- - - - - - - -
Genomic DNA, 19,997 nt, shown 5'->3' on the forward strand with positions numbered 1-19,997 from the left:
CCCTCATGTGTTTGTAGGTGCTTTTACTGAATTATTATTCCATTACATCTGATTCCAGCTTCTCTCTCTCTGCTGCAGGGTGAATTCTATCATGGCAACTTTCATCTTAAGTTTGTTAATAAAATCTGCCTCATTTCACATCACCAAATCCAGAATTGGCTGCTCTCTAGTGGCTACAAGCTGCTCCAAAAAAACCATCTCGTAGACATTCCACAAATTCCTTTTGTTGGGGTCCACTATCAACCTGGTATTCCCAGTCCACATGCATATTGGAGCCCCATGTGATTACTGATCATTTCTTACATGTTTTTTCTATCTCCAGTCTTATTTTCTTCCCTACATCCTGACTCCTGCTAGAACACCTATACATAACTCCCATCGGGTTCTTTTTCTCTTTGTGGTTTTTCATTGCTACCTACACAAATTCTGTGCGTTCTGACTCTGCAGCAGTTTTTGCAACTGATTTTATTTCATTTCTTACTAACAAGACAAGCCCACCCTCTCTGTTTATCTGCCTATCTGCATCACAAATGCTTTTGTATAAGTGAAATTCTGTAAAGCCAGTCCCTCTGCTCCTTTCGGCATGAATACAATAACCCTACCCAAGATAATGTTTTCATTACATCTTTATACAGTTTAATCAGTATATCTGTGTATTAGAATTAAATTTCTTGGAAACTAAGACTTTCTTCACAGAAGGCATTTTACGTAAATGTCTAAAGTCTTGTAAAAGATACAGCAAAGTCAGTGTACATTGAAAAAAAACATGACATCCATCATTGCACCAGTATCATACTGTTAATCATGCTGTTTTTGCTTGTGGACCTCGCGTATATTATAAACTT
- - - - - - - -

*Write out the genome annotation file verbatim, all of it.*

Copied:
Genomic DNA, 19,997 nt, shown 5'->3' on the forward strand with positions numbered 1-19,997 from the left:
CCCTCATGTGTTTGTAGGTGCTTTTACTGAATTATTATTCCATTACATCTGATTCCAGCTTCTCTCTCTCTGCTGCAGGGTGAATTCTATCATGGCAACTTTCATCTTAAGTTTGTTAATAAAATCTGCCTCATTTCACATCACCAAATCCAGAATTGGCTGCTCTCTAGTGGCTACAAGCTGCTCCAAAAAAACCATCTCGTAGACATTCCACAAATTCCTTTTGTTGGGGTCCACTATCAACCTGGTATTCCCAGTCCACATGCATATTGGAGCCCCATGTGATTACTGATCATTTCTTACATGTTTTTTCTATCTCCAGTCTTATTTTCTTCCCTACATCCTGACTCCTGCTAGAACACCTATACATAACTCCCATCGGGTTCTTTTTCTCTTTGTGGTTTTTCATTGCTACCTACACAAATTCTGTGCGTTCTGACTCTGCAGCAGTTTTTGCAACTGATTTTATTTCATTTCTTACTAACAAGACAAGCCCACCCTCTCTGTTTATCTGCCTATCTGCATCACAAATGCTTTTGTATAAGTGAAATTCTGTAAAGCCAGTCCCTCTGCTCCTTTCGGCATGAATACAATAACCCTACCCAAGATAATGTTTTCATTACATCTTTATACAGTTTAATCAGTATATCTGTGTATTAGAATTAAATTTCTTGGAAACTAAGACTTTCTTCACAGAAGGCATTTTACGTAAATGTCTAAAGTCTTGTAAAAGATACAGCAAAGTCAGTGTACATTGAAAAAAAACATGACATCCATCATTGCACCAGTATCATACTGTTAATCATGCTGTTTTTGCTTGTGGACCTCGCGTATATTATAAACTT